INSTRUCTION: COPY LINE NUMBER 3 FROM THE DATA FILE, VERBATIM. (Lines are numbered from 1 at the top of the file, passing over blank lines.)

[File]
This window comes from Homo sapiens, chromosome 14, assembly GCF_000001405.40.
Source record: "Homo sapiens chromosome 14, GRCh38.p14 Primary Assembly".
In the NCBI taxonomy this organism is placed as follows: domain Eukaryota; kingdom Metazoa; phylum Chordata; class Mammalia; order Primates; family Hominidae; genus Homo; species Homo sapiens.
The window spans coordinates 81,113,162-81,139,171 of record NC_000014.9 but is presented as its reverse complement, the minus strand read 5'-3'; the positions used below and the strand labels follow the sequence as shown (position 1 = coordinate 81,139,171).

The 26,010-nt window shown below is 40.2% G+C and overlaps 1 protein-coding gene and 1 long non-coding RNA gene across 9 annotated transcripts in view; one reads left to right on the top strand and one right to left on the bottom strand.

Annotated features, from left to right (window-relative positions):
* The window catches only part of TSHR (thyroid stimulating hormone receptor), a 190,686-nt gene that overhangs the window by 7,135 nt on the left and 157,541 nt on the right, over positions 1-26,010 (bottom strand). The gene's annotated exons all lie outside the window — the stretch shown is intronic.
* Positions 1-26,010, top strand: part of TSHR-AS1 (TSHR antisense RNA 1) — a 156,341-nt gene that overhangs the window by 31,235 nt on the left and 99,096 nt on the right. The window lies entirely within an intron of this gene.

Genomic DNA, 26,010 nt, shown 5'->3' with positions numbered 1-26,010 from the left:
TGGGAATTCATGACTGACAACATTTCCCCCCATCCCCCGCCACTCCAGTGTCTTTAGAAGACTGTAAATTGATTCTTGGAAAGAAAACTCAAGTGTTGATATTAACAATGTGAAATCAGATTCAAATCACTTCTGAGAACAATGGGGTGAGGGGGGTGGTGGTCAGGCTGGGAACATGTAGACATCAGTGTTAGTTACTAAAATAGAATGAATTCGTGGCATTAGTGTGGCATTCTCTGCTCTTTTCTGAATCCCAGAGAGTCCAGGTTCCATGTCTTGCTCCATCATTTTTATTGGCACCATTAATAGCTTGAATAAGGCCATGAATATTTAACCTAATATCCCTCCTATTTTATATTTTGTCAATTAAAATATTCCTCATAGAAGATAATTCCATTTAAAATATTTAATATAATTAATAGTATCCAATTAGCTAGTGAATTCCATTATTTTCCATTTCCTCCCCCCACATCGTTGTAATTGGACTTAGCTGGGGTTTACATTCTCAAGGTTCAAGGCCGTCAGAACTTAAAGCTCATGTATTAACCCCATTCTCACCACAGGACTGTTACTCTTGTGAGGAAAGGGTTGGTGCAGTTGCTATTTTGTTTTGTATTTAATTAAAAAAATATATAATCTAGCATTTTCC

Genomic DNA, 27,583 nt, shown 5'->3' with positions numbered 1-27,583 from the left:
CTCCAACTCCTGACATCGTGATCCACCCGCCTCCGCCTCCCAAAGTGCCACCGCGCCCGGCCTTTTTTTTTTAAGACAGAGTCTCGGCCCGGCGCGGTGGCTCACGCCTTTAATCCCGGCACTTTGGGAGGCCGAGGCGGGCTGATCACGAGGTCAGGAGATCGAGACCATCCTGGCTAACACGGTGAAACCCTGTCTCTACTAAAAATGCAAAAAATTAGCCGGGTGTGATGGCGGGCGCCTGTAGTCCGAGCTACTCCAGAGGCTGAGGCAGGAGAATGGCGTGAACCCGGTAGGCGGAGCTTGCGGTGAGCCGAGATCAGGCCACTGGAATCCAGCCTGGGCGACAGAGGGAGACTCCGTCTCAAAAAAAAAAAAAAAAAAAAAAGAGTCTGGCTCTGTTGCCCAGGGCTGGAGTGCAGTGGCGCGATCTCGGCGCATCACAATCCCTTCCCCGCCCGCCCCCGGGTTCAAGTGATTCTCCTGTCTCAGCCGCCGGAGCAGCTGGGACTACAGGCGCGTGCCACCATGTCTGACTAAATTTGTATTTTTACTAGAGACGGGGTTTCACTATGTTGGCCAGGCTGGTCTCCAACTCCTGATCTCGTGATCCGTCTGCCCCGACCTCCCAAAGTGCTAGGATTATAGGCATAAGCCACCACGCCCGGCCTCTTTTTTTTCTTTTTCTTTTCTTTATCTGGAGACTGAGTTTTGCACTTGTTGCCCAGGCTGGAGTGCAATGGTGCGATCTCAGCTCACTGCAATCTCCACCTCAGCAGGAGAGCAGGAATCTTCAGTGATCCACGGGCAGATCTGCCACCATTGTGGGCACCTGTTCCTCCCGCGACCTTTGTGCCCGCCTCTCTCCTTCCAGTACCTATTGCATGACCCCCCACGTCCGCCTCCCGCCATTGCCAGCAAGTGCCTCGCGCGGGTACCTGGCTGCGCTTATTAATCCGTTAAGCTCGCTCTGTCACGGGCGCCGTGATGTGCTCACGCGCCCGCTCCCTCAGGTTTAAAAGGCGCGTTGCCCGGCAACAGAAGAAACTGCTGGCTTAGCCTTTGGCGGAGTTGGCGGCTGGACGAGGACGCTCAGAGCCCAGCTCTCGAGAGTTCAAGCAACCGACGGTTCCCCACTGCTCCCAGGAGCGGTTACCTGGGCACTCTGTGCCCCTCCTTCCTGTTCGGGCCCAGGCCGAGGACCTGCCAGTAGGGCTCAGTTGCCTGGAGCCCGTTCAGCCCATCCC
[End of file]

In the NCBI taxonomy this organism is placed as follows: domain Eukaryota; kingdom Metazoa; phylum Chordata; class Mammalia; order Primates; family Hominidae; genus Homo; species Homo sapiens.